Family Views History Display Together
TFSP Director John Cobb Works Crowd
Kids Ask Questions Of Living Historian
Our next story this week comes from our industrial neighbors at Lubrizol, who experienced releases on Friday, October 13, and again on Sunday, October 15. The company provided us with a first-hand account of Friday’s incident (below), while information on the Sunday release was received by Scott Triebes on the park emergency telephone at around 7:30 p.m. A quick follow-up call to the CAER (Community Awareness Emergency Response) Line revealed that a Level 2 vapor release was reported to the City of Deer Park Office of Emergency Management. An all clear was reported about an hour later. Park staff will likely receive a full report on both incidents at the upcoming Deer Park Community Advisory Council meeting on October 23. Lubrizol’s October 13 report is listed below: At approximately 1:48 a.m. on 10/13/2006, Lubrizol Corporation’s Deer Park Plant located at 41 Tidal Road reported a chemical release of H2S involving the processing of a passenger car motor oil additive. City of Deer Park was notified and event reports submitted regarding the incident. Courtesy messages were posted to the CAER Line as part of our emergency response procedures. There was no community impact. If you need additional information you can contact Chris Hext at 832 260-7738 or email@example.com via email.
While no new stories about Texas State Parks by the press were sent in this week, the TPWD Media Branch still had a few, noteworthy stories to pass along. In one of the stories we ran last week, from the October 8 Lufkin Daily News about the Texas State Railroad (TSRR), we erred in stating that is was written by TSRR Park Manager Bob Crossman. Crossman Jr., is actually the Park Manager’s father. Thanks to both TSRR’s Park Manager Bob Crossman III and Bill Langford for pointing this out to us, and apologies for the error – we’re learning! 1944 SHIP TO BECOME GULF ARTIFICIAL REEF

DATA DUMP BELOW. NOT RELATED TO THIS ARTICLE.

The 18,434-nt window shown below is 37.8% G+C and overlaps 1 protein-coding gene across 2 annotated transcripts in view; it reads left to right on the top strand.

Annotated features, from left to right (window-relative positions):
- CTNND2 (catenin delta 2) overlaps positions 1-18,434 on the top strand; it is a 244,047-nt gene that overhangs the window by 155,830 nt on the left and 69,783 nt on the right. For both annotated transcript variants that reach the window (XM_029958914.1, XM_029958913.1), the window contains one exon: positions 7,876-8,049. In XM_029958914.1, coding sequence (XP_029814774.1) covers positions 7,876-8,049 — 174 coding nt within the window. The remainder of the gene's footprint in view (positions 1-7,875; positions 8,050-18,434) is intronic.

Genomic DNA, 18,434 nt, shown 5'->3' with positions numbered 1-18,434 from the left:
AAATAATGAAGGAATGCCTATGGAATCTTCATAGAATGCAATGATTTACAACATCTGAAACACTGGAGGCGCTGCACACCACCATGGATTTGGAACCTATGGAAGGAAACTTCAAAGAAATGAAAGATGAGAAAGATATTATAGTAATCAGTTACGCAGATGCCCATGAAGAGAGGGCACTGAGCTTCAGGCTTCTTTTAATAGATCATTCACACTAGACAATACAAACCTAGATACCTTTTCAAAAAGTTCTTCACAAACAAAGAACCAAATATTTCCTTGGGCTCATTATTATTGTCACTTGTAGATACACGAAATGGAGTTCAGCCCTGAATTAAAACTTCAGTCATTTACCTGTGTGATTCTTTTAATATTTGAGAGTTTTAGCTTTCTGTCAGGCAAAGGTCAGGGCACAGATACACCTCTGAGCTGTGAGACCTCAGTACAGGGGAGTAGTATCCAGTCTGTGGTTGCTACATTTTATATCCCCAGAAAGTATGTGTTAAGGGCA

After more than 10 years of working with the U.S. Maritime Administration (MARAD), TPWD has completed contractual negotiations to prepare the Texas Clipper to become the first major addition to the department’s Ships-to-Reefs program in more than 30 years. In early spring 2007, the clipper will be sunk 17 nautical miles off the southern coast of Texas to become an artificial reef. The Clipper is a former WWII troop transport ship, cruise liner and training vessel for the Texas A&M University Maritime Academy. Artificial Reef Program Coordinator Dale Shively said that last week a Notice-to-Proceed was issued to Resolve Marine Services, Inc. of Port Everglades, Florida to begin preparations to tow the ship from the MARAD Reserve Fleet dock in Beaumont to Brownsville for cleaning and final preparations. Towing from Beaumont should begin late this month or in early November, and the transfer of the title from MARAD to the State of Texas is set to occur once towing commences. Hazardous materials remediation (cleaning) and hull modifications will be done by subcontractor ESCO Marine of Brownsville. The process of preparing the ship for reefing could take four to six months. The U.S. Environmental Protection Agency (EPA) has approved the TPWD cleanup plan for the ship, but approval for sinking will be made after a final EPA inspection. The department Ships-to-Reefs program uses the sinking of large obsolete ships to create artificial reefs, adding a unique dimension to the Texas Artificial Reef Program. Ships-to- Reefs efforts began in the mid 1970s through the efforts of the Texas Coastal and Marine Council with the reefing of 12 WWII “Liberty Ships” at six sites along the Texas coast. Recently, MARAD and the EPA have drafted guidelines for coastal states to follow in preparing obsolete ships for artificial reef programs. Texas will continue to look for opportunities to acquire suitable ships for its offshore waters. For more information about Ships-to-Reefs or the Texas Artificial Reef Program, see the TPWD Web site (www.tpwd.state.tx.us/artificialreef).
October 9 – October 15, 2006